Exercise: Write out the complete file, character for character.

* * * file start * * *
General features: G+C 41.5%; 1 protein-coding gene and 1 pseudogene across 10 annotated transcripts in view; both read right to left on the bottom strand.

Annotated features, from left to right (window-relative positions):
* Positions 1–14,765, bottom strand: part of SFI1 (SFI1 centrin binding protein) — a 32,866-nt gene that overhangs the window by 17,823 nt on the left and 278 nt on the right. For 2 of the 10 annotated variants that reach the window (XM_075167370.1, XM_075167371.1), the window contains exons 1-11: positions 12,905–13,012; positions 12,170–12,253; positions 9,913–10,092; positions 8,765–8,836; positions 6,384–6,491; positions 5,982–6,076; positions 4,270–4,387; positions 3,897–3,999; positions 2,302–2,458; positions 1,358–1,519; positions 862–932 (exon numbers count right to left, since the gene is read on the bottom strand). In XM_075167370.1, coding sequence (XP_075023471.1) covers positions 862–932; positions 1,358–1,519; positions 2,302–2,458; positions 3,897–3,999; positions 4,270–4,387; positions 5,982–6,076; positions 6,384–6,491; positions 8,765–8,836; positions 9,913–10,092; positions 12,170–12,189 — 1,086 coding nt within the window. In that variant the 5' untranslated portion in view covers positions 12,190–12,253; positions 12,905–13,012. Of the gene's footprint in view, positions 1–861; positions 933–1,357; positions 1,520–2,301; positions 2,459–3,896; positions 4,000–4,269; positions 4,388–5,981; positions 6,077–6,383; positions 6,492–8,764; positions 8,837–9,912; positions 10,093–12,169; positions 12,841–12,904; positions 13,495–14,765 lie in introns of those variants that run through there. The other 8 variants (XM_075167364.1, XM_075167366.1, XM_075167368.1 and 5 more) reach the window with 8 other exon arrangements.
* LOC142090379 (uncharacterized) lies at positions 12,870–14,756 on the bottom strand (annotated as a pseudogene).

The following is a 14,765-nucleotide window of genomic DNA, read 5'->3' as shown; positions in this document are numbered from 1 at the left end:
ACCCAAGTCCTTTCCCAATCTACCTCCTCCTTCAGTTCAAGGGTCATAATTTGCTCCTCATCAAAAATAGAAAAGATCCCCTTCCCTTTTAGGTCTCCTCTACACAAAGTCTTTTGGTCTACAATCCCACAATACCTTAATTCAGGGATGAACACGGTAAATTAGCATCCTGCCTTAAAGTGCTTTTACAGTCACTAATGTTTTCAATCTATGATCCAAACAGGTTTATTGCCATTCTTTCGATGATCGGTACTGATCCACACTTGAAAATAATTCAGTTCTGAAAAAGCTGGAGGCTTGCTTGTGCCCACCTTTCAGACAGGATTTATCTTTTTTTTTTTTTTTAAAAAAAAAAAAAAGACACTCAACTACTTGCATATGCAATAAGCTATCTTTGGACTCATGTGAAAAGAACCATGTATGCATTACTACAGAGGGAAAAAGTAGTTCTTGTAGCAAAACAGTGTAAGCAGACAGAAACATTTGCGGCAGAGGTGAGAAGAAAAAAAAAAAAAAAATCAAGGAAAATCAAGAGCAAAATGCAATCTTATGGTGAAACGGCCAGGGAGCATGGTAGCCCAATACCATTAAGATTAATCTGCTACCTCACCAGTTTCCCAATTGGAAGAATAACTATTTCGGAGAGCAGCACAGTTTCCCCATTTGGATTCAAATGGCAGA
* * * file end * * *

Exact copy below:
General features: G+C 41.5%; 1 protein-coding gene and 1 pseudogene across 10 annotated transcripts in view; both read right to left on the bottom strand.

Annotated features, from left to right (window-relative positions):
* Positions 1–14,765, bottom strand: part of SFI1 (SFI1 centrin binding protein) — a 32,866-nt gene that overhangs the window by 17,823 nt on the left and 278 nt on the right. For 2 of the 10 annotated variants that reach the window (XM_075167370.1, XM_075167371.1), the window contains exons 1-11: positions 12,905–13,012; positions 12,170–12,253; positions 9,913–10,092; positions 8,765–8,836; positions 6,384–6,491; positions 5,982–6,076; positions 4,270–4,387; positions 3,897–3,999; positions 2,302–2,458; positions 1,358–1,519; positions 862–932 (exon numbers count right to left, since the gene is read on the bottom strand). In XM_075167370.1, coding sequence (XP_075023471.1) covers positions 862–932; positions 1,358–1,519; positions 2,302–2,458; positions 3,897–3,999; positions 4,270–4,387; positions 5,982–6,076; positions 6,384–6,491; positions 8,765–8,836; positions 9,913–10,092; positions 12,170–12,189 — 1,086 coding nt within the window. In that variant the 5' untranslated portion in view covers positions 12,190–12,253; positions 12,905–13,012. Of the gene's footprint in view, positions 1–861; positions 933–1,357; positions 1,520–2,301; positions 2,459–3,896; positions 4,000–4,269; positions 4,388–5,981; positions 6,077–6,383; positions 6,492–8,764; positions 8,837–9,912; positions 10,093–12,169; positions 12,841–12,904; positions 13,495–14,765 lie in introns of those variants that run through there. The other 8 variants (XM_075167364.1, XM_075167366.1, XM_075167368.1 and 5 more) reach the window with 8 other exon arrangements.
* LOC142090379 (uncharacterized) lies at positions 12,870–14,756 on the bottom strand (annotated as a pseudogene).

The following is a 14,765-nucleotide window of genomic DNA, read 5'->3' as shown; positions in this document are numbered from 1 at the left end:
ACCCAAGTCCTTTCCCAATCTACCTCCTCCTTCAGTTCAAGGGTCATAATTTGCTCCTCATCAAAAATAGAAAAGATCCCCTTCCCTTTTAGGTCTCCTCTACACAAAGTCTTTTGGTCTACAATCCCACAATACCTTAATTCAGGGATGAACACGGTAAATTAGCATCCTGCCTTAAAGTGCTTTTACAGTCACTAATGTTTTCAATCTATGATCCAAACAGGTTTATTGCCATTCTTTCGATGATCGGTACTGATCCACACTTGAAAATAATTCAGTTCTGAAAAAGCTGGAGGCTTGCTTGTGCCCACCTTTCAGACAGGATTTATCTTTTTTTTTTTTTTTAAAAAAAAAAAAAAGACACTCAACTACTTGCATATGCAATAAGCTATCTTTGGACTCATGTGAAAAGAACCATGTATGCATTACTACAGAGGGAAAAAGTAGTTCTTGTAGCAAAACAGTGTAAGCAGACAGAAACATTTGCGGCAGAGGTGAGAAGAAAAAAAAAAAAAAAATCAAGGAAAATCAAGAGCAAAATGCAATCTTATGGTGAAACGGCCAGGGAGCATGGTAGCCCAATACCATTAAGATTAATCTGCTACCTCACCAGTTTCCCAATTGGAAGAATAACTATTTCGGAGAGCAGCACAGTTTCCCCATTTGGATTCAAATGGCAGA